Magazine article New Zealand Management

Structure That's Fit for the Purpose

Magazine article New Zealand Management

Structure That's Fit for the Purpose

Article excerpt

A principal pillar of strategy execution is having a clear, effective organisational structure. Structures can act as great enablers or they can obstruct and frustrate work. So what is the 'right' organisational design?

A historical context on this topic is provided in an article 'What is the Right Organisation Design?' (Anand and Daft, Organisational Dynamics, Vol 36, No4 pp 329-344, 2007). The authors argue that until the late 1970s, organisations were self-contained with clear boundaries separating them from suppliers, customers and competitors. Structural design reflected the need to control the distribution of work through a vertical chain of command.

By the 1980s, vertical structures were reaching their limits. At the same time, technological change was revolutionising access to information. Design philosophies began to highlight the need to reshape internal organisational boundaries. This took the form of the 'horizontal organisation', reflecting workflow processes that linked business capabilities to customers and suppliers.

This form of structure moved away from a traditional functional mindset. Advantages included speed of communication among diverse team members, encouragement of problem-solving ability, broadening of the skill base, and empowered decision making. While not covering all circumstances, it could create customer value through enhanced flexibility and responsiveness.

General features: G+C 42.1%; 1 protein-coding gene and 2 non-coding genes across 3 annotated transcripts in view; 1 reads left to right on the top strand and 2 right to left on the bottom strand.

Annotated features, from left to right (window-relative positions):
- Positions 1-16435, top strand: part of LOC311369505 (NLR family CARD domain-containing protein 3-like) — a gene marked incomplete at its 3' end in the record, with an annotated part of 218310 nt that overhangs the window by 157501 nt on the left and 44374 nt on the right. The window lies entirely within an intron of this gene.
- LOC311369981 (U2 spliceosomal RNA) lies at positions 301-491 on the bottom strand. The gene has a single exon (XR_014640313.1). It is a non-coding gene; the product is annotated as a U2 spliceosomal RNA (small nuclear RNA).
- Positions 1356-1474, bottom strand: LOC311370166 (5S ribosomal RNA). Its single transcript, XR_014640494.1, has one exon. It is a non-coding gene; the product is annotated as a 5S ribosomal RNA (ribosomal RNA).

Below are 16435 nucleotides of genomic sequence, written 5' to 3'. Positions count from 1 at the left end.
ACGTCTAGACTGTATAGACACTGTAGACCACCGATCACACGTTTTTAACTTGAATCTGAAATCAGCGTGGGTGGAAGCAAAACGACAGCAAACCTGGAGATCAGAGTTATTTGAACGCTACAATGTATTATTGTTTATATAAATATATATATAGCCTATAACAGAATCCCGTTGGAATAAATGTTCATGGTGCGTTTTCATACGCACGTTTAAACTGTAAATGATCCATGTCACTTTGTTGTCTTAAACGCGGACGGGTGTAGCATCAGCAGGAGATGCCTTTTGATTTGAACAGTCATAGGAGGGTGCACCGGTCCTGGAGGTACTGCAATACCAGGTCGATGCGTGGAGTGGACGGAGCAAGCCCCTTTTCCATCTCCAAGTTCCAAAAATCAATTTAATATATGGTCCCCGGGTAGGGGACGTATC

Organisational boundaries really opened up in the mid-1990s with rapid improvements in communication technology and the surge of globalisation. At the forefront of this was the outsourcing phenomenon both locally and offshore, often typified by the shift in local manufacturing to cheaper sources of production in Asia. This led to the 'hollow organisation' model, where value creation centred on intellectual capital functions such as design and marketing. Few industries have been untouched by this trend.

On the downside, hollow organisations may find they have a reduced capacity to innovate and run the risk of being supplanted by smart suppliers who create markets for themselves.

The 'modular organisation' also came to the fore in the 1990s, with its distinctiveness based on products being broken down into modular chunks that could either be insourced or outsourced. For instance, Nissan outsources car parts such as the frame and seats, but remains responsible for overall assembly. This modular development has given it greater efficiencies and more rapid response. Aircraft manufacturers have gained similar benefits.

Increasingly, organisations are embedded in complex networks or relationships, competing strongly in some markets while collaborating in others. …

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